If you’ve ever set up your own business or looked into the idea, the chances are you’ll already be well aware of what bootstrapping your startup entails. But considering it’s one of the most popular ways of getting a new business up and running, perhaps it’s time to take a little bit of a deeper look at the statistics behind bootstrapping your way to success?
Here’s an exploration into the dynamic world of bootstrapping – from a statistical point of view:
What is bootstrapping?
Fundamentally, bootstrapping is the act of starting a business with little to no money. This means that a founder will attempt to grow their company without the influence of venture capital or significant angel investment. This means that the money generated by a business from its customers will need to be pumped back into its operations to sustain growth.
The term bootstrapping is one typically associated with hard budgeting. To ‘pull yourself up by your bootstraps’ is to embrace the difficulty of using limited resources to do something on your own.
According to SmallBizTrends, there are generally two stages to bootstrapping:
1. Stage one starts with seed money – which pertains to a small accumulation of personal savings or some funding coming from friends and family. Seed money can also come through careful balancing of side hustles – where your day job helps to fund your business through its early development phase.
2. Stage two involves making sales and bringing customer-funded money into the equation. Once a founder raises enough of their own money to open their business up to customers, it will be down to their collective spending to keep operations running smoothly. This is an especially tentative stage because it’s important for businesses to generate enough interest to make the sales that will cover these early expenses.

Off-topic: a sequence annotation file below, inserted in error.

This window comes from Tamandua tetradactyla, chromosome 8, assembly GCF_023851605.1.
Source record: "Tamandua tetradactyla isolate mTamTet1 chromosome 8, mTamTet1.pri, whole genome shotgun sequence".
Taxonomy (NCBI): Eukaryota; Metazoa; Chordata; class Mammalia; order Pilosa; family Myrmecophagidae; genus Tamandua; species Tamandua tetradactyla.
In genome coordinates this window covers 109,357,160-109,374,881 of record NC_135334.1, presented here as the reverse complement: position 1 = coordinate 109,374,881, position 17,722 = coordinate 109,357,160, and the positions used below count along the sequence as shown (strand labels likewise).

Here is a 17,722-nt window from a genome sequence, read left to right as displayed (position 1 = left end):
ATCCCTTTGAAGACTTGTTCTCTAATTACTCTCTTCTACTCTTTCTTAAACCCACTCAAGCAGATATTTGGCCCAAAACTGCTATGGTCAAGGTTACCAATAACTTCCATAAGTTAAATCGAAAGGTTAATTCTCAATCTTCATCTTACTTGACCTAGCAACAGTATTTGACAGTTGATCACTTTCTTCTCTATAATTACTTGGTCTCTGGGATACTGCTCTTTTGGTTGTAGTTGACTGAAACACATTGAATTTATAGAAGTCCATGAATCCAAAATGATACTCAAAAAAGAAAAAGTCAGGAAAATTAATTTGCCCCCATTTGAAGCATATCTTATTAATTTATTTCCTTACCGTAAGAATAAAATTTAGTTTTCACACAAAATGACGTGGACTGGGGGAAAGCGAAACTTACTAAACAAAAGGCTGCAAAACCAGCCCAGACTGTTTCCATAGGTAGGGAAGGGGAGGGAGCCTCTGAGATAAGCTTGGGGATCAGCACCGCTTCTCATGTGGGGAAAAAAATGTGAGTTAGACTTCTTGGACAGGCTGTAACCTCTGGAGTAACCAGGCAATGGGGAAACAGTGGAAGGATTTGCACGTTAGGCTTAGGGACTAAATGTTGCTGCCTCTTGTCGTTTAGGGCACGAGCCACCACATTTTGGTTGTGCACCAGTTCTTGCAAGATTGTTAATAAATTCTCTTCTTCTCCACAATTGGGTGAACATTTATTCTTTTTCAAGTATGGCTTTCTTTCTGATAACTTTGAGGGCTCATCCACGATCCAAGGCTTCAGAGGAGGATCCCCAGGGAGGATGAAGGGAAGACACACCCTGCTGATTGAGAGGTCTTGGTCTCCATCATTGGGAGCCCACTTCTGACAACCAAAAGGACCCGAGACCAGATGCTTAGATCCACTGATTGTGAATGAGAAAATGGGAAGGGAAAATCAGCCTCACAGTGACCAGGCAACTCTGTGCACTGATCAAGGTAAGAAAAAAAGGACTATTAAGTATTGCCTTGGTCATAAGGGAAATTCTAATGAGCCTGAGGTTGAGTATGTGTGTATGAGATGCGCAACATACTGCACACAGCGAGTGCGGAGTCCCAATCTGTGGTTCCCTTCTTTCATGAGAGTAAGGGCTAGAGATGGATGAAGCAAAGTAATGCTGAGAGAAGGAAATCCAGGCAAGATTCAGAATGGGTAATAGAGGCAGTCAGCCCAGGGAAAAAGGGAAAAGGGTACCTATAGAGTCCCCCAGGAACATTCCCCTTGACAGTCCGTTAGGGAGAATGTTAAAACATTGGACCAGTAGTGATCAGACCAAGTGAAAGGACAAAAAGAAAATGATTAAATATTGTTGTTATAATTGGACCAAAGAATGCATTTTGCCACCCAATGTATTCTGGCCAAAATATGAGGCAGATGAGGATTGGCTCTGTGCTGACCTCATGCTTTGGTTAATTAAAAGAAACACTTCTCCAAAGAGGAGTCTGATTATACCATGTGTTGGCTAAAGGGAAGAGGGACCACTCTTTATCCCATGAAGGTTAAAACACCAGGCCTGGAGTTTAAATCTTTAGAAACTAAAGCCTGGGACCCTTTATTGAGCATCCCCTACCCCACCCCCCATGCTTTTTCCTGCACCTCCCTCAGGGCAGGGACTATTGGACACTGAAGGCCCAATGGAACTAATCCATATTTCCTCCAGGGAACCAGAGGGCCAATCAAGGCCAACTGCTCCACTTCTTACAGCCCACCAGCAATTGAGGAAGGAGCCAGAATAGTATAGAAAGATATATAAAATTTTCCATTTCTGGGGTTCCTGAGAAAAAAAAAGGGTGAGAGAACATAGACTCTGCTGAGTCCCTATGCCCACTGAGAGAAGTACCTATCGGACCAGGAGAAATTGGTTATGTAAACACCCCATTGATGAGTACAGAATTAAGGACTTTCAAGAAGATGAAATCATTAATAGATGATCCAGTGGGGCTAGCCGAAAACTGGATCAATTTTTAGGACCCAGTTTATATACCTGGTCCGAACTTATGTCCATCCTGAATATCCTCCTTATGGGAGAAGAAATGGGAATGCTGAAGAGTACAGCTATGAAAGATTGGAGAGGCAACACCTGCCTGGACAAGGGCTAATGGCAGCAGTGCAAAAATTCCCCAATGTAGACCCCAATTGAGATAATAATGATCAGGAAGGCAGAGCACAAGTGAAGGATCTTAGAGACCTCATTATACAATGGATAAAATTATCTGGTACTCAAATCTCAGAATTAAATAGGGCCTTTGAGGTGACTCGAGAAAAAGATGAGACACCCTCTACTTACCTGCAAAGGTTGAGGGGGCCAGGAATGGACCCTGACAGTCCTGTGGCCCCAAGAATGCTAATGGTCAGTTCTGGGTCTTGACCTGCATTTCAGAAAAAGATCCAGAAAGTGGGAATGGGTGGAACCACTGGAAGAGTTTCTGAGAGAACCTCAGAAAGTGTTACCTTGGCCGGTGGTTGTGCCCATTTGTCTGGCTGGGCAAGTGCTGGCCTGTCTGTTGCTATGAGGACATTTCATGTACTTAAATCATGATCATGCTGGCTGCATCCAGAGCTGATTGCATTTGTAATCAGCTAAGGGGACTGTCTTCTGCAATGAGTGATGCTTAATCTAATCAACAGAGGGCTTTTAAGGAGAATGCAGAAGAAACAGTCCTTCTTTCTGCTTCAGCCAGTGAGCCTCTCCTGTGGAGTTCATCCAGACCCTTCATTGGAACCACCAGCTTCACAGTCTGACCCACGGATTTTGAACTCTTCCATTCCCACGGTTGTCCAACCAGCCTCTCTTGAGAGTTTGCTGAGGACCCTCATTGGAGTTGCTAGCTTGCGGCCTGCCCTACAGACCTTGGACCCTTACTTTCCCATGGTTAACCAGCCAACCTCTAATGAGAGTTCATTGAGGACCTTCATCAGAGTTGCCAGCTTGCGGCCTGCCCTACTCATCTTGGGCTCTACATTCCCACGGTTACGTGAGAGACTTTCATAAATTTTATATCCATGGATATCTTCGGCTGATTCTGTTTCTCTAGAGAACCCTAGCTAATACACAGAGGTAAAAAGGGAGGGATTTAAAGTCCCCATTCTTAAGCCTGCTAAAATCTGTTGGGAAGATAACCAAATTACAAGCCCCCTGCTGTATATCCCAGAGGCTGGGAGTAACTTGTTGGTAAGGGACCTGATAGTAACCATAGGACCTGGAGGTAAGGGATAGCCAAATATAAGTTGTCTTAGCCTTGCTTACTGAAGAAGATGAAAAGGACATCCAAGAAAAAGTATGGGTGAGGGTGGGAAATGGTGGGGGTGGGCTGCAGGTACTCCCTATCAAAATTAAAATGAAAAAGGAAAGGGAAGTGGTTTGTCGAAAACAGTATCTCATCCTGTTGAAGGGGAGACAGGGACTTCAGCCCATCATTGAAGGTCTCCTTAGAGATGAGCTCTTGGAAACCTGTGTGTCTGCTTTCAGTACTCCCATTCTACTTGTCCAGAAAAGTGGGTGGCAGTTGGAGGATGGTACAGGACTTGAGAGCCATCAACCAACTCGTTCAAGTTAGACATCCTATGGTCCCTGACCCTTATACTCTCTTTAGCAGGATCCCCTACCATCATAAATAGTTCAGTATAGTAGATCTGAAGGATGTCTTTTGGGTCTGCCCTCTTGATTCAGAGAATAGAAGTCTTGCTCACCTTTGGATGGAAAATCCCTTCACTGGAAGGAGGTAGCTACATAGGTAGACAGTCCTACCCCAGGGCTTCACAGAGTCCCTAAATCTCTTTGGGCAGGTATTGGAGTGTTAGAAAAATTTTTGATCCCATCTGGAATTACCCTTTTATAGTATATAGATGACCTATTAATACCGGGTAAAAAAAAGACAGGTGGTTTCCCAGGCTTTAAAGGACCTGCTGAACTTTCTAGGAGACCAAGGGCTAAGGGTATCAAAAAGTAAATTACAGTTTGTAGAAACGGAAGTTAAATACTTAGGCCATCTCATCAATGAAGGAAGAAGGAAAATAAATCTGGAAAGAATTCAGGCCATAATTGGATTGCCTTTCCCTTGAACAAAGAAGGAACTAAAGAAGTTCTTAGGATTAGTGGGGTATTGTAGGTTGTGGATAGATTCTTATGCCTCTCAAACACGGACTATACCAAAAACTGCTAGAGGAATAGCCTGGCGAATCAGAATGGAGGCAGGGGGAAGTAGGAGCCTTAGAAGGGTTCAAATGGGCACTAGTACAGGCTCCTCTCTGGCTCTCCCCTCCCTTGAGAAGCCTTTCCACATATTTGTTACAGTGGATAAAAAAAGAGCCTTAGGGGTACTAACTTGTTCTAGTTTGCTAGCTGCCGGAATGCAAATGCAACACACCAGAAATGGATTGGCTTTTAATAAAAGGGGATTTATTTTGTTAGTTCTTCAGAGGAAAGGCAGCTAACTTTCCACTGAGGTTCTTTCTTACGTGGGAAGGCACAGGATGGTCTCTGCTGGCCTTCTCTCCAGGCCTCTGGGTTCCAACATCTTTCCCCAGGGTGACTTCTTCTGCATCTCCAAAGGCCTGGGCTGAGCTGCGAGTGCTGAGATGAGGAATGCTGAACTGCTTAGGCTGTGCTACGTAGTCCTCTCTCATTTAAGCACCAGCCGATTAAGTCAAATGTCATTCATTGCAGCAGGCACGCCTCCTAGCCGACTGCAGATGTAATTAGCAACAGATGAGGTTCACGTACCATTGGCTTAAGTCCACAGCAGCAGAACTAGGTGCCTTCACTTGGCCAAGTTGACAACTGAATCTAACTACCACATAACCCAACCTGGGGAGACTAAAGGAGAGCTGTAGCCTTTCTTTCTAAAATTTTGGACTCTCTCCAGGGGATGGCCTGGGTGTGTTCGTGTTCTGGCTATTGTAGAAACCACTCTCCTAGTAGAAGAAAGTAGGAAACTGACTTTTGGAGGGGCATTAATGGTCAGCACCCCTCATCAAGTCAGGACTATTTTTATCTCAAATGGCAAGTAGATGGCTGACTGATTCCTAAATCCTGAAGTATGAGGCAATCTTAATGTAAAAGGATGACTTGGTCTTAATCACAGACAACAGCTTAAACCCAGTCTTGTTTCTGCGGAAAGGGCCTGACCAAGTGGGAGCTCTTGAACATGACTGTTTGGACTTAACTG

It’s fair to say that bootstrapping is an extremely difficult but highly rewarding method of growing your business but does it help increase the chances of a long and successful future for startup owners? Here are some statistics that help to provide greater insight into the advantages and disadvantages of bootstrapping:
(Of thousands of startups that open their doors each year, only a fraction manage to raise their Series A investment round. Image: Medium)
The first figure we’ll look at is the one that’s both the most commonly known and fear-inducing in equal measure. As Medium notes, 80% of startups fail. The chart above illustrates that, of around four or five thousand startups that appear every year, around 800 manage to make it to raising their Series A investment round. Then, of those 800, just 10% typically survive to the next stage of investment beyond that.
The unlikeliness of establishing a business that goes on to be a long term success is a key cause of fear among founders that many look to venture capital firms as a means of attaining a significant cash injection that’ll keep their endeavour afloat – even if it means that a share in the company is given up. Let’s take a deeper look at the figures behind business funding:
(Bootstrapping is favoured, but plenty look to external help. Image: Neil Patel)